While the virus gained transmissiblity, however, it lost lethality; it wasn’t deadly for animals. More work needs to be done to see how virulent the altered strain might be in humans, but getting airborne is an important first step for a potentially pandemic bug.
It’s hard to predict how close we are in the real world to a version of H5N1 that would go from being a bird-only problem to one that would pose a serious human threat. But the new paper shows it’s exceedingly possible. “As little as five and less than 10 mutations are sufficient to make H5N1 airborne,” Fouchier told a group of reporters in a teleconference.
The experiments in the ferrets also showed that it wouldn’t take much for these mutations to occur. Some experts believed that H5N1 could become airborne only if it combined genetically with other flu strains, such as those that are responsible for the seasonal flu, in a process called reassortment. That’s what Kawaoka at the University of Wisconsin showed in his report in Nature: his team combined mutated H5N1 genes with genes from H1N1 — which is highly transmissible if not highly deadly — resulting in an airborne version of H5N1.
But Fouchier’s studies proved that H5N1 could mutate on its own to become airborne. And to highlight how easily the virus makes these changes, another group of scientists led by Fouchier’s colleagues at Erasmus, report in the same issue of Science that two of the mutations are already common among circulating H5N1 strains that currently infect birds and fowl. One appears in about 30% of H5N1 strains, while the other appears in half of strains that can infect both birds and people. That means that in order to become airborne, and easily spread from mammal to mammal, all it would take for some H5N1 strains are three additional mutations.
It’s possible that those mutations could evolve in humans, but again, the likelihood is difficult to estimate. “It’s like being in a situation where we would like to predict earthquakes or tsunamis,” says that paper’s senior author, Derek Smith, in the department of zoology at University of Cambridge and a biologist at Erasmus Medical Center. “We now know that we are living on a fault line, and what we discovered is that it’s an active fault line.”
In January, Fouchier and Kawaoka agreed to temporarily halt work on the H5N1 strains they created, but they’re eager to pick up where they left off and figure out how generalizable the ferret studies are to human populations, and specifically, how virulent the airborne strains might be in people.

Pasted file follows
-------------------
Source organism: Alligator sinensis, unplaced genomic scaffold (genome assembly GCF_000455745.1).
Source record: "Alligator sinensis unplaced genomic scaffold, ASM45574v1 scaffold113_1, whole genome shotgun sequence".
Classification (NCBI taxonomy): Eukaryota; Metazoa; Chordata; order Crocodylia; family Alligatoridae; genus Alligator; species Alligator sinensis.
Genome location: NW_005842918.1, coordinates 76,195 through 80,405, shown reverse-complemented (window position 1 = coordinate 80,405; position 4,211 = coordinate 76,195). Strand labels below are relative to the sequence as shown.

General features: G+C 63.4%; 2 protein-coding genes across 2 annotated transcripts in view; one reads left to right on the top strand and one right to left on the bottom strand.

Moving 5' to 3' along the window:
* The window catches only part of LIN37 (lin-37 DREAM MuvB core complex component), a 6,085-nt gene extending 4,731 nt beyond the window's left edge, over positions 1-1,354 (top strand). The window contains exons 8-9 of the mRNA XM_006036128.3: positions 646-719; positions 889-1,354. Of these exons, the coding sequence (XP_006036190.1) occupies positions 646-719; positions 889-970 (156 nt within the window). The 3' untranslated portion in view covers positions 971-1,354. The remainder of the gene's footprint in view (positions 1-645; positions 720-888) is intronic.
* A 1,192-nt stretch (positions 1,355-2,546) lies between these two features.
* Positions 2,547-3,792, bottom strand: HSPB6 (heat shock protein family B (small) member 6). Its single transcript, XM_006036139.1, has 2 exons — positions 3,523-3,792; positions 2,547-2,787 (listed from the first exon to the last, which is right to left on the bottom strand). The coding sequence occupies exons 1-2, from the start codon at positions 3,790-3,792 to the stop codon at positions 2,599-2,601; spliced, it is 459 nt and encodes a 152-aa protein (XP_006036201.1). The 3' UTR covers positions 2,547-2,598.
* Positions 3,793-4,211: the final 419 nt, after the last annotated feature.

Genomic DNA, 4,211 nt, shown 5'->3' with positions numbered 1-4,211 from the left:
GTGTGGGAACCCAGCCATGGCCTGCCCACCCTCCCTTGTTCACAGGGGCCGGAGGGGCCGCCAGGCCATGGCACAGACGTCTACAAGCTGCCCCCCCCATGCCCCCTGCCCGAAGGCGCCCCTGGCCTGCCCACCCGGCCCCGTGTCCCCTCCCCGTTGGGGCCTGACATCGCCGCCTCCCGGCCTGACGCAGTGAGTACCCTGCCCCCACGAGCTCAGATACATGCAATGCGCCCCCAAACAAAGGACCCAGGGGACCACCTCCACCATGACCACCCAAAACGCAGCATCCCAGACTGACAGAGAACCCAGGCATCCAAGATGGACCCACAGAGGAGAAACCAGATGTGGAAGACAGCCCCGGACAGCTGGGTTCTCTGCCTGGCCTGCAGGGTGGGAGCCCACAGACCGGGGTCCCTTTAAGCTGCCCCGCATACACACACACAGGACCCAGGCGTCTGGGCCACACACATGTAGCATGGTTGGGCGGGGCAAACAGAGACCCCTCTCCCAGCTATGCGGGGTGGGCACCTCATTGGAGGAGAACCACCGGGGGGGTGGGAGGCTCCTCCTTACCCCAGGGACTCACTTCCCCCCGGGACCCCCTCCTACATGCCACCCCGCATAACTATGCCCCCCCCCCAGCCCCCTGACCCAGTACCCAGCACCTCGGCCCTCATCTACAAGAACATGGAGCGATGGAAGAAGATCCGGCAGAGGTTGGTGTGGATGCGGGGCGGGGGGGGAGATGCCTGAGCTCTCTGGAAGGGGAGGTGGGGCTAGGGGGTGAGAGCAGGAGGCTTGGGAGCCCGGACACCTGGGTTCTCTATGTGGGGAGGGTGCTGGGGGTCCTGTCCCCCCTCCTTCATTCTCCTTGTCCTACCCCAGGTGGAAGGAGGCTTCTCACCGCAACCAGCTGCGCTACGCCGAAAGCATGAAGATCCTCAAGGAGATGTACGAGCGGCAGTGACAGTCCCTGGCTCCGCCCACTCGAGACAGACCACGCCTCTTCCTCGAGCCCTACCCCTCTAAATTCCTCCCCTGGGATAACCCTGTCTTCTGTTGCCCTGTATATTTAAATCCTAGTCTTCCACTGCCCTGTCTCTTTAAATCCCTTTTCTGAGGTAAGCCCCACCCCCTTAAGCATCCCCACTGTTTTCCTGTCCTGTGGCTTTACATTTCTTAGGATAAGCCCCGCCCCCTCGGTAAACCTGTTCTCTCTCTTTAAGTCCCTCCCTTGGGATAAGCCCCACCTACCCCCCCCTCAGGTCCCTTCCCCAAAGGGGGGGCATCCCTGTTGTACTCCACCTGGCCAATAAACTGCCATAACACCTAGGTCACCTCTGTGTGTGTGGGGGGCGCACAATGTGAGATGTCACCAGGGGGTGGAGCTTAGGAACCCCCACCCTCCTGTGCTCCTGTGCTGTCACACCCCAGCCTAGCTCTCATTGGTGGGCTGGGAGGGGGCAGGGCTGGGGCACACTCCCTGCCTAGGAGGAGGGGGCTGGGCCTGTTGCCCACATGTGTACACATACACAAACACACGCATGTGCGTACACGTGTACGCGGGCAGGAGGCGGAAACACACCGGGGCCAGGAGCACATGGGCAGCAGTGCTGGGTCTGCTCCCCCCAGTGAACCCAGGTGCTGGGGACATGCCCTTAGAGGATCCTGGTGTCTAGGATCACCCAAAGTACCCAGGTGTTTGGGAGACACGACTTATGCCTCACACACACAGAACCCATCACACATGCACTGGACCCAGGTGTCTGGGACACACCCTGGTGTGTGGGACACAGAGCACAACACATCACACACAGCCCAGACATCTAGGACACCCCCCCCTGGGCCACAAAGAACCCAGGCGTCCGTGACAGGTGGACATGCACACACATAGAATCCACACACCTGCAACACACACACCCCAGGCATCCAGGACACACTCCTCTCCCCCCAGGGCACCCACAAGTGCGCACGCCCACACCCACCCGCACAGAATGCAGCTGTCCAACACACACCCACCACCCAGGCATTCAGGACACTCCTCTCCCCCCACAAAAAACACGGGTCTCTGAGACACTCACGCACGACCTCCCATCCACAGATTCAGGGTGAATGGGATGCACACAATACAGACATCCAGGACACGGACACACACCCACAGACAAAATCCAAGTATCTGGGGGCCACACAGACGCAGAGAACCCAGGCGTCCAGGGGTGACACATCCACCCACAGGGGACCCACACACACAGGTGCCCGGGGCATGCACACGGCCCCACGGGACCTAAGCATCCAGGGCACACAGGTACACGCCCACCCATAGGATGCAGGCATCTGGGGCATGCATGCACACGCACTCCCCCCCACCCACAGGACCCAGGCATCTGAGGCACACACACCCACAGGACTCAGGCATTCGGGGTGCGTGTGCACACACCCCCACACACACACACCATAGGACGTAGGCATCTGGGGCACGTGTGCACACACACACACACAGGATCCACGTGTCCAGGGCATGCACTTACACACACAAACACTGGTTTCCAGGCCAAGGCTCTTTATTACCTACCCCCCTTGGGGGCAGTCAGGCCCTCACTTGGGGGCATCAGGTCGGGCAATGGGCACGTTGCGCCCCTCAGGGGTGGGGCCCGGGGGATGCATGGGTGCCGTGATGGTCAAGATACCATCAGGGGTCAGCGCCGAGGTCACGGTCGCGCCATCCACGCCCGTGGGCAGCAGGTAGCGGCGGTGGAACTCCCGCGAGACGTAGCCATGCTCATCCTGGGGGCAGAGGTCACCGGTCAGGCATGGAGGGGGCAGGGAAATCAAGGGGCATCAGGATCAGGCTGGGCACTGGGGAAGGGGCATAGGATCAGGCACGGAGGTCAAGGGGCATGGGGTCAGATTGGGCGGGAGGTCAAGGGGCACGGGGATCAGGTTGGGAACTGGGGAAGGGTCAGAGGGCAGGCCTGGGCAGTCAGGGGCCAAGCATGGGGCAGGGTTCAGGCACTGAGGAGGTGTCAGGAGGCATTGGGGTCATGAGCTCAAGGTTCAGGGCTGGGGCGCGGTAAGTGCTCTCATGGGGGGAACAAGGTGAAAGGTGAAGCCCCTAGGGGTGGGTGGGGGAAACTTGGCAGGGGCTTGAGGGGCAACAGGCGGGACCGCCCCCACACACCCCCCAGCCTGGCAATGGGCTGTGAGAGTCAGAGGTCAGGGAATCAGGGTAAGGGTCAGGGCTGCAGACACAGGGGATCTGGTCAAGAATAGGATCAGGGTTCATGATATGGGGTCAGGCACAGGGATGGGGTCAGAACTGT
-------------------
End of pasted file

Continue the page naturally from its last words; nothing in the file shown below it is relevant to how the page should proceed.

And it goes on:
To do that, they’ll first need some guidance on how best to pursue such scientifically valuable and potentially life-saving work, while minimizing the risk that such information could be used by terrorists to create a biological weapon. In March, U.S. officials issued an umbrella policy for addressing such dual-purpose research, which they hope will guide future studies like Fouchier’s and Kawaoka’s and avoid the months-long delays in publishing. The U.S. Government Policy for Oversight of Life Sciences Dual Use Research of Concern lists 15 agents or toxins whose study requires additional oversight and monitoring because of their potential to cause societal harm. But the document does not detail exactly how studies with these agents should be conducted or monitored, based on the lessons learned from the Fouchier and Kawaoka papers. That will come in a more specific policy that will be open to public discussion shortly. “That policy will get down to being more granular about the kinds of things we need to pay attention to, and some principles we need to follow,” says Dr. Anthony Fauci, director of the National Institutes of Health’s National Institute of Allergy and Infectious Diseases.
In the end, the NSABB determined that both papers provided more benefit than risk, but it’s clear that such experiments will only continue to raise difficult questions about whether and how to proceed. And weighing those risk and benefits will likely not come in a single, permanent policy but in an evolving one that accommodates our changing knowledge of the threats around us and how best to contain them.
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Alice Park is a writer at TIME. Find her on Twitter at @aliceparkny. You can also continue the discussion on TIME’s Facebook page and on Twitter at @TIME.